Two global cyberattacks underscore healthcare’s vulnerabilities
It’s not as though people haven’t been shouting out healthcare’s cyber vulnerabilities for several years, but 2017 was the first time the industry came face-to-face with the real-world repercussions of a massive global attack.
WannaCry hit in May, and Petya/NotPetya arrived the following month. Both showed just how susceptible healthcare really is. WannaCry knocked out connectivity for dozens of hospital systems at Britain’s NHS, and even weeks after the attack, the Department of Health and Human Services indicated that two multistate health systems were still dealing with operational challenges associated with the attack.
Petya, meanwhile, took out a U.S.-based drug company, forced a West Virginia hospital to replace its entire computer system and cost Nuance about $68 million after it shut down the company’s medical transcription services. The attacks directed an unsettling spotlight on the implications for healthcare, all of which were addressed in a new report released by HHS that highlighted a slew of urgent challenges, not the least of which is a “severe” lack of IT security talent in the pipeline.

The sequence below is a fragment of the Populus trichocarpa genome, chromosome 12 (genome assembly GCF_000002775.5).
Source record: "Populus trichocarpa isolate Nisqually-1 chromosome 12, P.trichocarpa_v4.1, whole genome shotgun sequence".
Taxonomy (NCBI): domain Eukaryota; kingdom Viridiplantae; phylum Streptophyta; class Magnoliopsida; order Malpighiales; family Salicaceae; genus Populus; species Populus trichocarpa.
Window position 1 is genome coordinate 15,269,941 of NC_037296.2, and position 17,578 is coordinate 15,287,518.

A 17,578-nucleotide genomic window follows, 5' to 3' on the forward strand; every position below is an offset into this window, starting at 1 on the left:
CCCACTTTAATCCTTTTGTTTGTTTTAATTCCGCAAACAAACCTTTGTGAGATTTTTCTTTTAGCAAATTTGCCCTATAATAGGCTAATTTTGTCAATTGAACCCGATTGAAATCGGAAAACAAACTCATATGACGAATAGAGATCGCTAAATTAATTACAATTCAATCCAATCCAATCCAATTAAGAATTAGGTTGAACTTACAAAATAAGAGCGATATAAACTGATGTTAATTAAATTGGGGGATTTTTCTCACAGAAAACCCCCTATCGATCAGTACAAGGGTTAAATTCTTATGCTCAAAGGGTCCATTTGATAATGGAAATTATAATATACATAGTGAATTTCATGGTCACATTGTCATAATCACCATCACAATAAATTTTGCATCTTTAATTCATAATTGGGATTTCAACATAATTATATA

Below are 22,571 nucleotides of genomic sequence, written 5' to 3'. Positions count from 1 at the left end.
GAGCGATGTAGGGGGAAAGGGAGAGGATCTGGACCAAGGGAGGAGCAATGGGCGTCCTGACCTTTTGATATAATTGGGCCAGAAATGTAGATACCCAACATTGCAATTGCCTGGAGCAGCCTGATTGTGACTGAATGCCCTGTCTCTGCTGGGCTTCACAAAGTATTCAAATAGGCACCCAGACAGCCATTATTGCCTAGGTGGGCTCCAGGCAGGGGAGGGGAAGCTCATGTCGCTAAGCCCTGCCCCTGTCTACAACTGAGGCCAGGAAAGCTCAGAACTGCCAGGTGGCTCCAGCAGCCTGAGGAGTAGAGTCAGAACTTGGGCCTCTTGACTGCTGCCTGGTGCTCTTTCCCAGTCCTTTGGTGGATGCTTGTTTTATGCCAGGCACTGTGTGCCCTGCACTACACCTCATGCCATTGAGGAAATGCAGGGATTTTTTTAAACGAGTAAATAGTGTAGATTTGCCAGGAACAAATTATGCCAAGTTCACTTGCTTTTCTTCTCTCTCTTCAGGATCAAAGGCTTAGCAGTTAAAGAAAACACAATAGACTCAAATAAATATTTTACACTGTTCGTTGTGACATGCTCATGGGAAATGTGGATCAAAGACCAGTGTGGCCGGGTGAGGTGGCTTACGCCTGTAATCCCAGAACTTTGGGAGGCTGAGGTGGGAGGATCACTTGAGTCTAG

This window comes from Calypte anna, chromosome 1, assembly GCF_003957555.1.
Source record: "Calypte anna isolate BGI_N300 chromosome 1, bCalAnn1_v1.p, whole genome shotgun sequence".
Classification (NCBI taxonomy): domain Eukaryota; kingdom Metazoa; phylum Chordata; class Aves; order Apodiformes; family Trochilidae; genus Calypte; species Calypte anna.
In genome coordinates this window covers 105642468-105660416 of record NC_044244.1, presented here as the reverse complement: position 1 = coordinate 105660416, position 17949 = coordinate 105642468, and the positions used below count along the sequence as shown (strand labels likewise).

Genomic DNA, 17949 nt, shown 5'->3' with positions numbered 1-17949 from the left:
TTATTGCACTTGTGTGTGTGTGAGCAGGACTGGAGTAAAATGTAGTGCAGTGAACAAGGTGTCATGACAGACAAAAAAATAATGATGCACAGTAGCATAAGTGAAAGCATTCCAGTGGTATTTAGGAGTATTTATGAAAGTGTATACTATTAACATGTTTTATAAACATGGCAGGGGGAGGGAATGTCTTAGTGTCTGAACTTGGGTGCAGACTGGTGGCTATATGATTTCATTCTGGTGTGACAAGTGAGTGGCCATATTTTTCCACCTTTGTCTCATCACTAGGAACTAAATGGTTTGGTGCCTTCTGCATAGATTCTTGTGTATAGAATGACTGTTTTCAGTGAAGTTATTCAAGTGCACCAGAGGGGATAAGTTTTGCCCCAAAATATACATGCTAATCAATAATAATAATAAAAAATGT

EHRs enter the legal fray
The $155 million eClinicalWorks settlement with the Department of Justice shook the health IT world to its core, highlighting the potential for EHR vendors to circumvent certification criteria laid out by the Office of the National Coordinator for Health IT. Former ONC officials said eClinicalWorks pushed the envelop more than any other vendor, but noted that the company was not alone.
An attorney that represented the whistleblower in the eClinicalWorks case believes more false claims cases may be on the way, citing an OIG audit that identified $729 million in fraudulent EHR incentive payments coupled with some of the issues identified in the government’s complaint against the vendor.
More cases have cropped up in recent months. A whistleblower lawsuit against Epic was unsealed in November claiming the EHR vendor’s billing software prompted nearly 300 hospitals, health systems and physician offices to overbill Medicare for anesthesia services. Weeks later, another lawsuit claimed 62 Indiana hospitals falsified Meaningful Use data to obtain EHR incentive payments. Meanwhile, OIG is undertaking another audit focusing on incentive payments made through Medicare between 2011 and 2016.